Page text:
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In this month's issue:
Pain in the neck? Keep neck pain from giving you a headache!
Do you have a stiff neck?
Say What?! Acephalgic migraine
Pain in the neck?
On Monday morning I woke up with pain in my neck and upper back. Soon I had a horrible headache on top of it (literally). It got me thinking that some of you might have the same problem, hopefully to a lesser degree, over the next few weeks. During the next few days, do you expect any unusual stress in your life? Are you going to be sleeping in an unfamiliar bed? Willing you be keeping a different schedule than normal? Will you be spending an unusual amount of time sitting, standing, driving? You just may end up with a headache that starts in your neck, and you may even find yourself with a migraine.
Keep neck pain from giving you a headache!
Often the neck pain and stiffness we get is cervical spasm, more commonly known as a “crick in the neck”. You may have an aching, tight feeling in your neck, or even sharp, stabbing pain. If you're prone to headaches, quite often you'll find that this can trigger headache pain, migraine, and may even deprive you of sleep.
I talked to my family doctor, and checked out Johns Hopkins Family Health Book to look for treatment. If this happens to you more than once, or you're just having trouble going about your daily work, consider getting a soft cervical collar. To avoid the problem in the future, try a cervical pillow for nighttime. You can make your own collar by folding a bath towel three to four times and wrapping it softly around your neck, securing it with a safety pin. The collar should only be used for a short period of time. If the pain is severe for more than one day, see your doctor.
The Johns Hopkins Family Health Book also suggests putting an ice pack on your upper back or neck. You can try NSAIDs (such as Advil) to lessen the pain. Avoid carrying heavy bags, especially with shoulder straps. Give your back and neck a break!
If you often find that your headache pain is coming from your neck, try relaxing and exercising your neck. Take a few moments during the day to massage your neck muscles. Try shrugging and relaxing your shoulders, or moving your shoulders back to press together your shoulder blades, then relax.
Dr Alexander Mauskop recommends isometric exercises in his book What You Doctor May NOT Tell You About Migraines. Try sitting up straight, head erect, eyes forward. Place your palm against your forehead with the base of your palm at the bridge of your nose. Exert a gentle pressure that steadily increases, while using your neck muscles to keep your head from being pushed backward. Hold to the count of 10, then relax. Repeat 5-10 times throughout the day. This will both strengthen and relax your neck muscles. Try doing the same exercise from side to side by placing your palm on the side of your head and pushing to the side, then lacing your hands behind your head and pushing backwards.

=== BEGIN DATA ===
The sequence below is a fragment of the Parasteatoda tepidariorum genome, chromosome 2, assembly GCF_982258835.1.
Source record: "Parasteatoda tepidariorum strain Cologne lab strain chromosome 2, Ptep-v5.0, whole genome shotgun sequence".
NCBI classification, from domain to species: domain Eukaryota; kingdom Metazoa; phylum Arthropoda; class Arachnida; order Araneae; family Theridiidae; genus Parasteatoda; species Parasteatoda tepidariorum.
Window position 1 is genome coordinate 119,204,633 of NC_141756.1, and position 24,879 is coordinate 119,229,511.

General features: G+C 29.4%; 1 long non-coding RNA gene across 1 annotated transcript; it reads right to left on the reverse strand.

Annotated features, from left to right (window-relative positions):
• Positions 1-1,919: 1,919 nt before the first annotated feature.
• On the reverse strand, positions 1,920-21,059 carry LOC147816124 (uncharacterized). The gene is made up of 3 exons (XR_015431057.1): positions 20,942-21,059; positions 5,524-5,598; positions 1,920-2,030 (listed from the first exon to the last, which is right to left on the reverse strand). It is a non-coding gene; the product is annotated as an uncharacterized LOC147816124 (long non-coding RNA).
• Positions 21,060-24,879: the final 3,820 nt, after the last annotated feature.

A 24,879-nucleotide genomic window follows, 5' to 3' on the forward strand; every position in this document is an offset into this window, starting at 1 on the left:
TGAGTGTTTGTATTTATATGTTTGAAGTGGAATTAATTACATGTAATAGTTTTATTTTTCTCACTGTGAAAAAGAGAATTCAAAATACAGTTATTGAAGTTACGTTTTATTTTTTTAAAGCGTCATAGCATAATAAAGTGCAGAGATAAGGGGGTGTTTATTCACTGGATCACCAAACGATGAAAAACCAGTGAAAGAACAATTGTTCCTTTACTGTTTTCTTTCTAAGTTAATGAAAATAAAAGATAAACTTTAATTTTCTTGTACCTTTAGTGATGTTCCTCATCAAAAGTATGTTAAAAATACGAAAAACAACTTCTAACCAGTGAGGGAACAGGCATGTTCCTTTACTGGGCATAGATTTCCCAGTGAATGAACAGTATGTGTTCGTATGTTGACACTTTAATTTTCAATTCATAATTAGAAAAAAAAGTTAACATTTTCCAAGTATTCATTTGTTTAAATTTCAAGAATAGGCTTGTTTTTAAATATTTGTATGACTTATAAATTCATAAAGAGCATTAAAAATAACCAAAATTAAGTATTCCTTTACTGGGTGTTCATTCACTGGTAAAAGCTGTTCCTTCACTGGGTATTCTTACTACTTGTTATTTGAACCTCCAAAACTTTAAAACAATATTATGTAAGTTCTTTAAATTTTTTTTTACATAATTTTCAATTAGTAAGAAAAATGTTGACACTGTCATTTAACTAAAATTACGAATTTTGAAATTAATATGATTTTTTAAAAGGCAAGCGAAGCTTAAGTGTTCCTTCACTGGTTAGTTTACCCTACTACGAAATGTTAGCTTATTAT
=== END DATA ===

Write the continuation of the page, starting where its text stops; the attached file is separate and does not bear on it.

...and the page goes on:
Over time, paying attention to these things can dramatically decrease headaches and the neck stiffness and pain itself! But while we're on the topic, a little more about neck stiffness...
Do you have a stiff neck?
That's one of the first things the doctor asks you when you complain about a headache. Have you ever wondered why?
Most of the time a stiff neck is not a serious problem. You may have slept in an uncomfortable position or your neck may be tired. But there are times when a stiff neck indicates a serious problem. As you should already know, if you get an unusual headache, you should talk to your doctor. And most of us know that if we're experiencing pain or stiff neck after an injury, such as a fall or blow to the head, we should also see a doctor right away.
But stiff neck can indicate other problems, such as meningitis. Usually, the symptoms will include pain, especially when you try to move your chin down toward your neck. If you're experiencing confusion and nausea, you could have bleeding or inflammation in the brain, which is very serious. If you hear a crunching sound when you move your head, and you're feeling numb or a tingling sensation in your arms, you could be dealing with cervical osteoarthritis.
Although chances are you're only dealing with sore muscles, if you're experiencing unusual or new symptoms, including stiff neck, be sure to check with your doctor right away. Catching serious problems early on is often the key to curing them.
** Thanks to the Harvard Medical School Family Health Guide for this information, an excellent guide to have on hand in your home.
Say What?! Acephalgic Migraine
If your doctor says you have acephalgic migraine, that may be reason to mourn or celebrate, depending on your point of view. Acephalgic migraine is migraine which does not include headache. Although the word "migraine" is sometimes used to mean "very bad headache", migraine is really a neurological disease which may or may not include headache as a symptom.
Acephalgic migraine is also called silent migraine or migraine without headache. You may be dealing with other symptoms (such as visual disturbances), but there is a bright side. The headache is a part of migraine I'd rather avoid!
Have a great month, and we'll see you in 2004!